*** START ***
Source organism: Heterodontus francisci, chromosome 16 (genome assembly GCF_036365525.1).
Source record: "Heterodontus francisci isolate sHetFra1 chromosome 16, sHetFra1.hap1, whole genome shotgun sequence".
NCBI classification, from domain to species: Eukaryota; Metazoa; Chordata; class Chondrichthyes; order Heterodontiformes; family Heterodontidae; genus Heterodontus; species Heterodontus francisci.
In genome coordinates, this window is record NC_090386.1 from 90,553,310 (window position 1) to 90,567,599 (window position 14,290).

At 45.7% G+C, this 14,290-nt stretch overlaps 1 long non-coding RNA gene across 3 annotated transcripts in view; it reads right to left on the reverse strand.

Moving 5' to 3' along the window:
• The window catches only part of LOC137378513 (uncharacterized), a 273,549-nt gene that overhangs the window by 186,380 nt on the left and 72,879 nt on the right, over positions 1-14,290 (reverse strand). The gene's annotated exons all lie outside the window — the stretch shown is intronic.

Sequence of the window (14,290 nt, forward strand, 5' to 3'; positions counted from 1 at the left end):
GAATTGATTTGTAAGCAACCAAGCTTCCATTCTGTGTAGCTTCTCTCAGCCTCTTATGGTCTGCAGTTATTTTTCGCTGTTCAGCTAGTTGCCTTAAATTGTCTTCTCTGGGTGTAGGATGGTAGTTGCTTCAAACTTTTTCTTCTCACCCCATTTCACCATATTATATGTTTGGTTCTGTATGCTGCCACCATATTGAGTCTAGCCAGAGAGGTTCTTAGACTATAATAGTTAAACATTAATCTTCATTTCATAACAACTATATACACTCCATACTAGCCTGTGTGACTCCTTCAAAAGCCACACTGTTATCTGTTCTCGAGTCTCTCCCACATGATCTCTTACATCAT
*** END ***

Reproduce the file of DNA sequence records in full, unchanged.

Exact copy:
Source organism: Heterodontus francisci, chromosome 16 (genome assembly GCF_036365525.1).
Source record: "Heterodontus francisci isolate sHetFra1 chromosome 16, sHetFra1.hap1, whole genome shotgun sequence".
NCBI classification, from domain to species: Eukaryota; Metazoa; Chordata; class Chondrichthyes; order Heterodontiformes; family Heterodontidae; genus Heterodontus; species Heterodontus francisci.
In genome coordinates, this window is record NC_090386.1 from 90,553,310 (window position 1) to 90,567,599 (window position 14,290).

At 45.7% G+C, this 14,290-nt stretch overlaps 1 long non-coding RNA gene across 3 annotated transcripts in view; it reads right to left on the reverse strand.

Moving 5' to 3' along the window:
• The window catches only part of LOC137378513 (uncharacterized), a 273,549-nt gene that overhangs the window by 186,380 nt on the left and 72,879 nt on the right, over positions 1-14,290 (reverse strand). The gene's annotated exons all lie outside the window — the stretch shown is intronic.

Sequence of the window (14,290 nt, forward strand, 5' to 3'; positions counted from 1 at the left end):
GAATTGATTTGTAAGCAACCAAGCTTCCATTCTGTGTAGCTTCTCTCAGCCTCTTATGGTCTGCAGTTATTTTTCGCTGTTCAGCTAGTTGCCTTAAATTGTCTTCTCTGGGTGTAGGATGGTAGTTGCTTCAAACTTTTTCTTCTCACCCCATTTCACCATATTATATGTTTGGTTCTGTATGCTGCCACCATATTGAGTCTAGCCAGAGAGGTTCTTAGACTATAATAGTTAAACATTAATCTTCATTTCATAACAACTATATACACTCCATACTAGCCTGTGTGACTCCTTCAAAAGCCACACTGTTATCTGTTCTCGAGTCTCTCCCACATGATCTCTTACATCAT